AGE-WELL

age well

 

AGE-WELL NCE: OUR INVOLVEMENT

BACKGROUND Dr. Frank Knoefel and Dr. Rafik Goubran are co-leads for a group of collaborative projects entitled TECH-DD: Technology for Prevention and Reduction of Disease and Disability as part of the AGE-WELL NCE.

AGE-WELL is a national research network in technology and aging whose aim is to help older Canadians to maintain their independence, health and quality of life through accessible technologies that increase their safety and security, support their independent living, and enhance their social participation. The network strives to create real-world solutions that will make a meaningful impact on the lives of Canadian seniors and caregivers.

TECH-DD: ADDRESSING DISEASE AND DISABILITY Chronic conditions, including cardiovascular diseases, diabetes, or physical injuries due to falls and other accidents have significant implications for the Canadian economy and healthcare system. However, it has been shown that closely monitoring chronic conditions can significantly reduce the effects of these conditions, as can regular activity and exercise regular physical activity in older adults is associated with an overall improvement in health, functional capacity, QOL, and independence. The research activities of TECH-DD will focus on: developing novel ambient-based and on-person technologies that can measure physiological and activity data; developing innovative systems that can mitigate the risk of injury from accidents, such as falls; and exploring new innovative technological platforms for exercise and prevention of injury and disability. The outcome of TECH-DD will be technologies that will be ready to be transferred to market through our partners that can help older adults to prevent, mitigate, and monitor various disease conditions. These results will also greatly benefit our various clinical and policy-based partners who have an active interest in adopting new approaches to improve care practices and reduce healthcare expenditures.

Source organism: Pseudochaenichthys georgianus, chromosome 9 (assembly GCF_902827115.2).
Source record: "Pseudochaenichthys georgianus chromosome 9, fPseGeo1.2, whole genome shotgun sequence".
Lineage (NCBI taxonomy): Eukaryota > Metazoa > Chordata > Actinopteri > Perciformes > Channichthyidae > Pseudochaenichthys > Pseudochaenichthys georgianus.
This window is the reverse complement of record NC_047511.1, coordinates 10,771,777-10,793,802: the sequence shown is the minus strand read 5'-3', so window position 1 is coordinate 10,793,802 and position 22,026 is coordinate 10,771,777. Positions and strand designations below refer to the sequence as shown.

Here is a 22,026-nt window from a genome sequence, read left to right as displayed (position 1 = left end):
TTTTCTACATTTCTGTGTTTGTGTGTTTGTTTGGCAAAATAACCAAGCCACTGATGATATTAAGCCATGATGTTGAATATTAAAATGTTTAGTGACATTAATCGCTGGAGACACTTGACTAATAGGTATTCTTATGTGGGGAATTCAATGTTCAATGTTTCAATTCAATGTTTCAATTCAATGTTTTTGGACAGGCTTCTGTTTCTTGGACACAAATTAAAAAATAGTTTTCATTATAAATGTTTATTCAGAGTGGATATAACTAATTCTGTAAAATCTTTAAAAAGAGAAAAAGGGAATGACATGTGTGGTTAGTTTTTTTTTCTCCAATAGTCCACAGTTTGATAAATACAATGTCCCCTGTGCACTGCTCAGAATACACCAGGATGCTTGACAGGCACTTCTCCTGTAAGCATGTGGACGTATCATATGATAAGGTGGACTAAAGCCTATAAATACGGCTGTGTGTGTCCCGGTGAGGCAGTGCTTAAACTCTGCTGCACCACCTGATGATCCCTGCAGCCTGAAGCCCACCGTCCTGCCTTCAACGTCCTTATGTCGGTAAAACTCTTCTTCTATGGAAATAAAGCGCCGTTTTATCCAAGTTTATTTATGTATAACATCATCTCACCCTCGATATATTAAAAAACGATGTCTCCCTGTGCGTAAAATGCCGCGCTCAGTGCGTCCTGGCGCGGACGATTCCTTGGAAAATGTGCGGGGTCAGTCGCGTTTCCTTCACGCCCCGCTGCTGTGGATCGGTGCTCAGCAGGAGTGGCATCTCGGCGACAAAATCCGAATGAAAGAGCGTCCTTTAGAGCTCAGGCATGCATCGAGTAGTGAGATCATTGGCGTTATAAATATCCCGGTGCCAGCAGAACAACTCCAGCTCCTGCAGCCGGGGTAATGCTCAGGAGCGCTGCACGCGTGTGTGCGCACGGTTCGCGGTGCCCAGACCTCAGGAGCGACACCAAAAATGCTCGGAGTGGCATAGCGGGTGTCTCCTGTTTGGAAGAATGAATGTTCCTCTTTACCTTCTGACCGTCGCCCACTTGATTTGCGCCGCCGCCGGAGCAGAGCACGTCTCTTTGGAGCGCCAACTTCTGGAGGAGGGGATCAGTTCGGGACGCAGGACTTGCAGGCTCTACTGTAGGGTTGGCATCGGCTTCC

TECH DD: PROJECTS OVERVIEWS AND MEMBERSHIP